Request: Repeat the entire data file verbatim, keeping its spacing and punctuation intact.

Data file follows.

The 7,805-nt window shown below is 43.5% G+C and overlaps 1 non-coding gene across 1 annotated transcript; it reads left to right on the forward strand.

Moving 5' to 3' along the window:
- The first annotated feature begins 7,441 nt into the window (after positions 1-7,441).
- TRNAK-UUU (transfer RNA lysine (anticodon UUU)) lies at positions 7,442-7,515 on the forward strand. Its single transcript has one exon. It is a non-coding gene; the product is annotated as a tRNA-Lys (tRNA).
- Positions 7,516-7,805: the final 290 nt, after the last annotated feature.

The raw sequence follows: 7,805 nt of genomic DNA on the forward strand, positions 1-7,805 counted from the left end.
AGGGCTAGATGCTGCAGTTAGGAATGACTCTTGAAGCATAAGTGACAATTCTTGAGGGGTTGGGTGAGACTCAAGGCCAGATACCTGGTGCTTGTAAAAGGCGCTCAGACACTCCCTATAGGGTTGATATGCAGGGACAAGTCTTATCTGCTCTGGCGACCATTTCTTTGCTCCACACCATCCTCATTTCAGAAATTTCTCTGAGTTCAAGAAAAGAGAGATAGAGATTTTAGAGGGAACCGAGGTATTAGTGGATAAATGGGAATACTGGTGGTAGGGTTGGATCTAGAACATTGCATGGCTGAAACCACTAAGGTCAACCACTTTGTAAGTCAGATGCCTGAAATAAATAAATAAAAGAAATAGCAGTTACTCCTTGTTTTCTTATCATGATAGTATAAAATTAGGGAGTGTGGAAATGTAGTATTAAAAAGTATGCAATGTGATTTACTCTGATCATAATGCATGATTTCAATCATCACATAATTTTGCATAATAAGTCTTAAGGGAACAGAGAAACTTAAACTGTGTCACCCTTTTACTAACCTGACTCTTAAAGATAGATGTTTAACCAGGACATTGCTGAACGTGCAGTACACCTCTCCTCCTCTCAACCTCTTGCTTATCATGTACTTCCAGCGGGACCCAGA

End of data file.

The 7,805-nt window shown below is 43.5% G+C and overlaps 1 non-coding gene across 1 annotated transcript; it reads left to right on the forward strand.

Moving 5' to 3' along the window:
- The first annotated feature begins 7,441 nt into the window (after positions 1-7,441).
- TRNAK-UUU (transfer RNA lysine (anticodon UUU)) lies at positions 7,442-7,515 on the forward strand. Its single transcript has one exon. It is a non-coding gene; the product is annotated as a tRNA-Lys (tRNA).
- Positions 7,516-7,805: the final 290 nt, after the last annotated feature.

The raw sequence follows: 7,805 nt of genomic DNA on the forward strand, positions 1-7,805 counted from the left end.
AGGGCTAGATGCTGCAGTTAGGAATGACTCTTGAAGCATAAGTGACAATTCTTGAGGGGTTGGGTGAGACTCAAGGCCAGATACCTGGTGCTTGTAAAAGGCGCTCAGACACTCCCTATAGGGTTGATATGCAGGGACAAGTCTTATCTGCTCTGGCGACCATTTCTTTGCTCCACACCATCCTCATTTCAGAAATTTCTCTGAGTTCAAGAAAAGAGAGATAGAGATTTTAGAGGGAACCGAGGTATTAGTGGATAAATGGGAATACTGGTGGTAGGGTTGGATCTAGAACATTGCATGGCTGAAACCACTAAGGTCAACCACTTTGTAAGTCAGATGCCTGAAATAAATAAATAAAAGAAATAGCAGTTACTCCTTGTTTTCTTATCATGATAGTATAAAATTAGGGAGTGTGGAAATGTAGTATTAAAAAGTATGCAATGTGATTTACTCTGATCATAATGCATGATTTCAATCATCACATAATTTTGCATAATAAGTCTTAAGGGAACAGAGAAACTTAAACTGTGTCACCCTTTTACTAACCTGACTCTTAAAGATAGATGTTTAACCAGGACATTGCTGAACGTGCAGTACACCTCTCCTCCTCTCAACCTCTTGCTTATCATGTACTTCCAGCGGGACCCAGA